Pragmatic Competence and Implicit and Explicit Teaching
It is a common occurrence to hear about English learners not being able to get their point across in conversations, and subsequently being misunderstood as rude. This breakdown in communication between a new speaker of English and a native can be traced to a lack of pragmatic competence on the side of the learner. Academic discourse in this field has mentioned various thoughts on what pragmatic competence is, with Garcia (2004, p. 1) noting it as the 'ability to use language appropriately according to the communicative situation'. Furthermore, Garcia (2004) goes on to cite distinct differences between the skills needed by a L2 learner in the form of linguistic competence and pragmatic competence, with the former being the knowledge of grammar and structure, while the latter concerns itself with the speakers' ability to understand social conventions and thus choose their words to suit appropriate contexts. Moreover, Crystal (1985) mentions how pragmatics is the study of language from the point of view of the users, looking with particular interest at the choices and effects their use of language has on their communicational counterparts. Likewise, Kasper (1993) notes pragmatics is the study of a person's comprehension and use of words in context (Kasper, 1993). Aitchison (2003) defined pragmatics as dealing with 'how speakers use language in ways which cannot be predicted from linguistic knowledge' (p 9), suggesting that there are ways of understanding someone outside the realm of grammar and syntax alone.
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There are differences in thought as to whether the teaching of pragmatic competence should be based on either an implicit or explicit learning style. Implicit teaching is based on students learning without conscious attention or awareness (Brown, 2007). In this process, learners are exposed to various input and they deduce underlying content. In other words, they are not told specifically about certain points. Explicit instruction on the other hand involves formalised content where like grammar learning, there is specific emphasis on students being told about learning this content in class (Kaburise, 2014). Therefore, the difference lies in the belief of whether a language learner can naturally absorb the skills of understanding social contexts and using appropriate language, without it being part of the linguistic focus of the classroom, which would otherwise be the case with explicit teaching.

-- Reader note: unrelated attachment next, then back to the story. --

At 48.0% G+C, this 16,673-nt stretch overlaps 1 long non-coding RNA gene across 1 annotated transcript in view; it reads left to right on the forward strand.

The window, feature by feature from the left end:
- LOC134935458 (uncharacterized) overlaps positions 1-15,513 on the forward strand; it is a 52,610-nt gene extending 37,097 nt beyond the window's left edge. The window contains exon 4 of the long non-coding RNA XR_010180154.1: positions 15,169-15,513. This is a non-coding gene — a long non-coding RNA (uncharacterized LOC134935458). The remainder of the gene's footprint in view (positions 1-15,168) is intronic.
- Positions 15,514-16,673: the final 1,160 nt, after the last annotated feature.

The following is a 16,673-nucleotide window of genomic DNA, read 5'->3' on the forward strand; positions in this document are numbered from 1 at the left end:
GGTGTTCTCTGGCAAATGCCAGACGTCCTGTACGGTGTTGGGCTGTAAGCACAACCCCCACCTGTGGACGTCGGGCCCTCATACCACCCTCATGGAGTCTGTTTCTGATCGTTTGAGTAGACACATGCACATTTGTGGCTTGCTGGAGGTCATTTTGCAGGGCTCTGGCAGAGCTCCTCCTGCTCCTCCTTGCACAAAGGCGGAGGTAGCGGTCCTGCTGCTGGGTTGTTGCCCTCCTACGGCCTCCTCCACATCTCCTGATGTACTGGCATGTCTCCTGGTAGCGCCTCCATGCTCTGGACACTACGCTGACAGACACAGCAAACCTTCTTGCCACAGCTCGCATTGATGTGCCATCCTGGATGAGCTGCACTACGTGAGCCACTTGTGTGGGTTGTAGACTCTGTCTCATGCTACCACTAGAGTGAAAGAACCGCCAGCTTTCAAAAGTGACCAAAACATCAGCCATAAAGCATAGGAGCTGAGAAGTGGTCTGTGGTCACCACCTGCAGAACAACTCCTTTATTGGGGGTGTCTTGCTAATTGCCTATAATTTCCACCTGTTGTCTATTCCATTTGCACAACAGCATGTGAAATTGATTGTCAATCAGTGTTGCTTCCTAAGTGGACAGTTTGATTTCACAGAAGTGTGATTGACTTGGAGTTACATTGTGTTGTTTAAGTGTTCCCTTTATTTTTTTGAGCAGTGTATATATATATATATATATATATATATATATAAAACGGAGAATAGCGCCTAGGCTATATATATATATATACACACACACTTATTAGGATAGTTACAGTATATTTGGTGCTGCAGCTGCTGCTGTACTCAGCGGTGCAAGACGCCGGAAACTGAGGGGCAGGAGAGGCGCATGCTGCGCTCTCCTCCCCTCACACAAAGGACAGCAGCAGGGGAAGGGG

This essay will argue using the definition of Kasper & Rose (1999), that learners of English must be able to use their linguistic resources (pragmalinguistics), alongside the ability to do this in a contextually appropriate fashion (sociopragmatics). Therefore, this essay will use case study evidence and demonstrate that indeed the sociopragmatic understanding for language learners is imperative and should be supplemented alongside their linguistic learning.
The importance of pragmatic competence in the classroom
Kasper & Schmidt (1996) explain that learners show significant variation from native speakers in how they understand and use language in meeting people, ending conversations and managing how long answers should be. Being able to maintain a conversation in English, whilst being socially appropriate cannot simply be accomplished by being grammatically correct and simply having the linguistic ability to talk. Rather, it is a hurdle jumping activity which requires newly qualified speakers to understand the underlying rules governing conversations, such as when to use the correct form of address, when to use specific prompts to elicit further information or to simply know when the conversation has 'come to an end'.
The following examples illustrate the point above and the overall importance and distinction between being linguistically competent (pragmalinguistics) and pragmatically competent (sociopragmatics).
A Ladies and gentlemen, I'm delighted to introduce to you a very pretty girl, Miss Brown. She is a very good teacher from the USA…
B I can't do it very good.
(He, 1997, p. 202-203)